THE FRIDA KAHLO OF PENGE WEST
by Chris Larner.
Rosemary Branch Theatre 2 Shepperton Road N1 3DT To 13 July 2013.
Tue-Sat 7.30pm Sun 6pm.
Runs 1hr 40min One interval.
TICKETS: 020 7704 2730.
Review: Timothy Ramsden 6 July.
Mild laughter in west Hackney.
Rumours of hilarity surrounded the opening of this show, but there’s little at the Rosemary Branch to substantiate the claim. Chris Larner’s intriguingly-titled play is a pleasant enough variation of the ‘odd couple’ pattern, involving Zoe, yearning after her publisher employer, and Ruth, a self-obsessive who listens to and so learns nothing from anyone else.
A successful actor in her own mind, Ruth works in a theatre ticket-booth, taking it upon herself to refuse tickets for shows she doesn’t like while dispensing loud and rapid opinions with the queue she so casually serves.
Laura Kirman brings a quiet sympathy to the under-assertive Zoe, which she later combines with visually outlandish appearances in other roles, while Cecily Nash’s Ruth is outlandish in manner from the outset.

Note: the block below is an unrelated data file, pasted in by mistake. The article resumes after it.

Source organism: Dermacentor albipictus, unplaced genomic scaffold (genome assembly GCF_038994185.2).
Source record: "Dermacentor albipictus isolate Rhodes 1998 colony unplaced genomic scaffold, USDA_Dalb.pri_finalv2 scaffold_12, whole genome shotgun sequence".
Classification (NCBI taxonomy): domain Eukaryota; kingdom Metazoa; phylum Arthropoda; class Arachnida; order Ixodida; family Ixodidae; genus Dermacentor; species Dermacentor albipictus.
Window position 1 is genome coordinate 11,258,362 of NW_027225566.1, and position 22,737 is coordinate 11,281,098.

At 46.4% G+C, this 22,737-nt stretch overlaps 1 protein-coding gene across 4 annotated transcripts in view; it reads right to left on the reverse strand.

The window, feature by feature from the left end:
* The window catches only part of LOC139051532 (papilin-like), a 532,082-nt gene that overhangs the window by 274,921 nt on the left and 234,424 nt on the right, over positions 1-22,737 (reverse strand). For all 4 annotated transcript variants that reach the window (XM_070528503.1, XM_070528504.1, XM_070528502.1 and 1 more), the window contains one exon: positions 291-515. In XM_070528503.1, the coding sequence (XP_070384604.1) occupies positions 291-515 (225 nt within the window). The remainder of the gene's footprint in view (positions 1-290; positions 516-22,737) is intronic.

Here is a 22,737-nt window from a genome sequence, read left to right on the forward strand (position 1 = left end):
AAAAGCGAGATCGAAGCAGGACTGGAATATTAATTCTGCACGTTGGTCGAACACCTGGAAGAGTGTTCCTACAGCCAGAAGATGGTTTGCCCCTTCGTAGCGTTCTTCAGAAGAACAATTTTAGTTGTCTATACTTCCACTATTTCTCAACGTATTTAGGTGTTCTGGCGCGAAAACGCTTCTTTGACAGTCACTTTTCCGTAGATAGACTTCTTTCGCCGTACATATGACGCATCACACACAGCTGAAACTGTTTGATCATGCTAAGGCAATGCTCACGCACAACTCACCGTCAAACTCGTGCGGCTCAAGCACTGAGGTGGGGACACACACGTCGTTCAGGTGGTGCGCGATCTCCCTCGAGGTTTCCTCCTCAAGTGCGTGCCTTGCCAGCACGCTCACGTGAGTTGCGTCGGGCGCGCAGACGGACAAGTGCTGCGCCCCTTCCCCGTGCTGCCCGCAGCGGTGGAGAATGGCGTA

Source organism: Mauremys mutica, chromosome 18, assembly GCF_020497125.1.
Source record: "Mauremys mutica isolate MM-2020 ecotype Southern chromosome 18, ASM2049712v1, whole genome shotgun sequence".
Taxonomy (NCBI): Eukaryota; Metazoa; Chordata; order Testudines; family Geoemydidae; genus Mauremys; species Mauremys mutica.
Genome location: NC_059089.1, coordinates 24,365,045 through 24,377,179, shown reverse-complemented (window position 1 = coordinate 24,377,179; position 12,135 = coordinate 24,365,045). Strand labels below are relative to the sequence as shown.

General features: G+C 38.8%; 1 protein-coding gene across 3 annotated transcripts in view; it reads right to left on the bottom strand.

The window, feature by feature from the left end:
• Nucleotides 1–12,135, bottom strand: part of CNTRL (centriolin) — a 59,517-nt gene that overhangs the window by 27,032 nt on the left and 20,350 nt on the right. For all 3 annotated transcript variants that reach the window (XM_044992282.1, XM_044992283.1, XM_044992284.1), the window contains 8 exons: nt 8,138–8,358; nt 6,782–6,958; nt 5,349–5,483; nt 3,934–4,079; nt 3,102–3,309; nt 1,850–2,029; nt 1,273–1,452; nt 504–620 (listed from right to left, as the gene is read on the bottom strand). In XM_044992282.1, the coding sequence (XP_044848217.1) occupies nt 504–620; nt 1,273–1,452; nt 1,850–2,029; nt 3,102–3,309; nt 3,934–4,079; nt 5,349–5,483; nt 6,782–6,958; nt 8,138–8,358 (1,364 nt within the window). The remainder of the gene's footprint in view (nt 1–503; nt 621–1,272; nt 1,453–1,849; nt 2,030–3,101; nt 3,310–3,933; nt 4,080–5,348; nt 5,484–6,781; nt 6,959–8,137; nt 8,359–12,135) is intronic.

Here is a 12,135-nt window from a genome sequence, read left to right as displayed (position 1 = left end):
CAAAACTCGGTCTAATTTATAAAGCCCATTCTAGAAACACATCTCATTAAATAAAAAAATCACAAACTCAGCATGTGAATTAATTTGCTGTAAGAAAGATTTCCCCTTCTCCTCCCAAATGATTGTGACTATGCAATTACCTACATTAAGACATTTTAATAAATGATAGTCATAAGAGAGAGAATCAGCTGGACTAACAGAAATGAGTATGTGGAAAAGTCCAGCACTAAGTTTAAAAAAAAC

Nash does well-enough with the one-trick character, especially in her opening patter, denouncing anyone queuing for shows which share the misfortune of not having her in the cast. It feels like an attitude Larner has met often enough and between them he and Nash turn it into the sole moment of hilarity in an otherwise gently amusing story.
As Ruth bundles herself and her predictable half a houseful of luggage into Zoe’s place and takes over her life the comedy and story stretch thin. A shorter (thankfully) second act shows the Frida Kahlo play Ruth’s engineered, into which she’s dragged her long-suffering friend.
A bright painted Mexican backdrop and outlandish appearances of Zoe as the capaciously-framed Diego Rivera and the fake-hirsute Trotsky in exile offer a new setting but still quite desperate attempts at humour. Though there’s enough slickness to impress audience members new to this kind of comedy, who all have a right to a laugh like anyone else. Again, it’s the offstage behaviour that’s most comically truthful, rather than effortful.
Finally, unsurprisingly, there’s a worm-turning, chickens home to roost reversal of fortunes, finally rendering Ruth quiet as she lies in bed. So a sort of justice is done for these characters. And the play fits well in a pub theatre. Drink from downstairs will oil the somewhat squeaky wheels of this upstairs comedy.
Zoe: Laura Kirman.
Ruth: Cecily Nash.
Director/Composer: Chris Larner.
Designer: Nina Patel-Grainger.
Lighting: Celia Degua.
Sound/Pianist: Oli Jackson.
Costume: Natalie Pryce.